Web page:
Much – probably too much – has been made of Donald Trump’s popularity with the Alternative Right (or Alt-Right), an internet-based network of white nationalist trolls. They serve has his praetorian guard on Twitter, dividing their time equally between harassing his opponents and composing propagandic memes. Indeed, the myth of the Angry White Man has been enlisted by Trump’s opponents more than all the cracks about bad hair and orange skin put together. But the role that race and gender has played (and continues to play) in Trump’s ascendency can’t be waved off so easily. A new poll by the Pew Research Center shows that Trump leads among college-educated white men, 49% to 42%. Compare this to an earlier Pew poll’s finding that whites overall prefer Trump 51% to 42%, and men overall prefer him 49% to 43%.
Before going on, let’s take a moment to reflect on one fact: Hillary Clinton leads among blacks (91% to 7%), Hispanics (66% to 24%), and women (59% to 35%) – statistics her political and media allies tout with orgiastic relish. That a candidate appeals to protected identity groups is meant to be inherently appealing. These groups are basically assumed to be an on the side of the angels, and politicians are expected to tailor their policies accordingly. Indeed, one of the great identity crises raging in the GOP is whether Republicans should make themselves more agreeable to Hispanics or blacks. That blacks and Hispanics are simply incorrect for voting overwhelmingly Democratic never occurs to the Republican establishment. If the conservative message doesn’t resonate with minorities, their thinking goes, then there must be something wrong with conservatism.
That vacuous, pliable attitude is dangerous in itself, and there’s no need to dwell on it at any great length. Everyone knows that pandering to race and gender is deplorable; it’s just a matter of whether or not you’re willing to commit deplorable acts in order to get elected.
Politicians and commentators are, however, loathe to discuss a candidate’s appeal to white men one way or the other. It’s impossible to say that appealing to whites – still by far the largest ethnic group in the United States – is intrinsically negative. Then again, appealing to them can’t be intrinsically positive either: political correctness won’t allow it. Ditto for gender: appealing to men isn’t usually considered a thing to be condemned, but the PC censors would never allow it to be regarded as a thing to be applauded either. To all intents and purposes, the white male vote is purely incidental.
Obviously this is a disgusting approach to government, where the democratic will of about 39% of the country is treated with unique indifference. But it’s also silly from the mercenary perspective. Simply put, 39% of an electorate is, to put it mildly, rather a lot. In a three-way race, it could win an election handily. Pandering is wrong, but if we only look at campaigning in terms of votes, that’s a hell of a lot of votes looking for a home.
Whether Trump is consciously tailoring his message to white males can’t possibly be known – not to the extent, for instance, that we know Hillary Clinton tailors her stump persona and rhetoric to women. She literally sells a woman card, for Pete’s sake! But Trump’s unprecedented success in modern Western politics is evidence of the power of the white male vote. Their sheer numbers can make any candidate that appeals to them (or, rather, us) viable, regardless of how little they appeal to ethnic minorities.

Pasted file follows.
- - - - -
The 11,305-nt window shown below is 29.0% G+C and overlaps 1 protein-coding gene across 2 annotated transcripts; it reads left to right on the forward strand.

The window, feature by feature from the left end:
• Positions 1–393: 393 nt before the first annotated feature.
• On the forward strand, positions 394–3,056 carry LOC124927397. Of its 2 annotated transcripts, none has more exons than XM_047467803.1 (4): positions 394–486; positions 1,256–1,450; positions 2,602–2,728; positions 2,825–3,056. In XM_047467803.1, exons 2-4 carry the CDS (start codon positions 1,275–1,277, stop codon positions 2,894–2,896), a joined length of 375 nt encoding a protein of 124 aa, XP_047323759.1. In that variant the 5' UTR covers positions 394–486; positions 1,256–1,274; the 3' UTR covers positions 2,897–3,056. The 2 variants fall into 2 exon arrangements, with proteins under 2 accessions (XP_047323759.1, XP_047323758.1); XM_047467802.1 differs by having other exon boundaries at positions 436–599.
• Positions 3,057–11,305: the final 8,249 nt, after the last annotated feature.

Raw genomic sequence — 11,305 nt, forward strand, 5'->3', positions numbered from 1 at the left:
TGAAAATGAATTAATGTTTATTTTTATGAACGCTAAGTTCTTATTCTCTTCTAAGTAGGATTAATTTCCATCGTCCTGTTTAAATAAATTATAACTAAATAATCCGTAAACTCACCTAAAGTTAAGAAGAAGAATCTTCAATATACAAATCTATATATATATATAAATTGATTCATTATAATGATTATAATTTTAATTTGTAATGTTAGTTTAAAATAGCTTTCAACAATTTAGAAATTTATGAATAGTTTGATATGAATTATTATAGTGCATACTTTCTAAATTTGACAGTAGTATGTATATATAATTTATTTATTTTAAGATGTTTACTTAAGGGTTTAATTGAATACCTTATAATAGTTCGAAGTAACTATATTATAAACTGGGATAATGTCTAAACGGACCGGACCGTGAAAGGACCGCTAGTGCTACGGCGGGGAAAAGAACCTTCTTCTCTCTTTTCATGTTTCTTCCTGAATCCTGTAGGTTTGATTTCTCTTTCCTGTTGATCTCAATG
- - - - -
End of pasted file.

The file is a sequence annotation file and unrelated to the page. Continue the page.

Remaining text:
I’ve long said that, whether or not you support Trump, you absolutely must learn from him. Whether you think his supporters’ priorities are right or wrong, you must take them seriously. Trump represents America’s forgotten people: those whose political clout has been entirely written off by the powers-that be – many of whom are themselves forgotten. For decades, Western politicians (especially white male ones) have bent over backwards for minority votes, having been told by the (predominantly white male) Western media that these demographic groups hold the key to their electoral victories. They’ve forgotten that minorities are just that: minorities. They’ve forgotten that women comprise just slightly more than half of the electorate, and that they are by no means uniform voters. For all our talk of ‘systemic racism’ and ‘systemic sexism’ – the supposed accumulation of power in the hands of self-serving white men – white men have been regarded as electorally powerless.
If our elites have two brain cells to rub together between them (and that remains to be seen), the end of the 2016 US election, regardless of its outcome, will usher in a major paradigm shift. The white male vote will have to be taken as seriously as the minority and women vote – if not, vis a vis the former, more so. We simply can’t use ‘white male power’ as a rhetorical byword for political and economic injustice. It’ll have to be regarded as a legitimate and extremely consequential component of the democratic process. Politicians and party establishments won’t be able to suck up to ethnic and female voters at the expense of white male ones. They can’t act as though women and minorities are infallible, and white males are a variable. White males can’t be taken for granted anymore, their beliefs and concerns dismissed as ‘bitter clinging’. Whatever happens in November with Trump, they can’t – and they won’t – be overlooked again.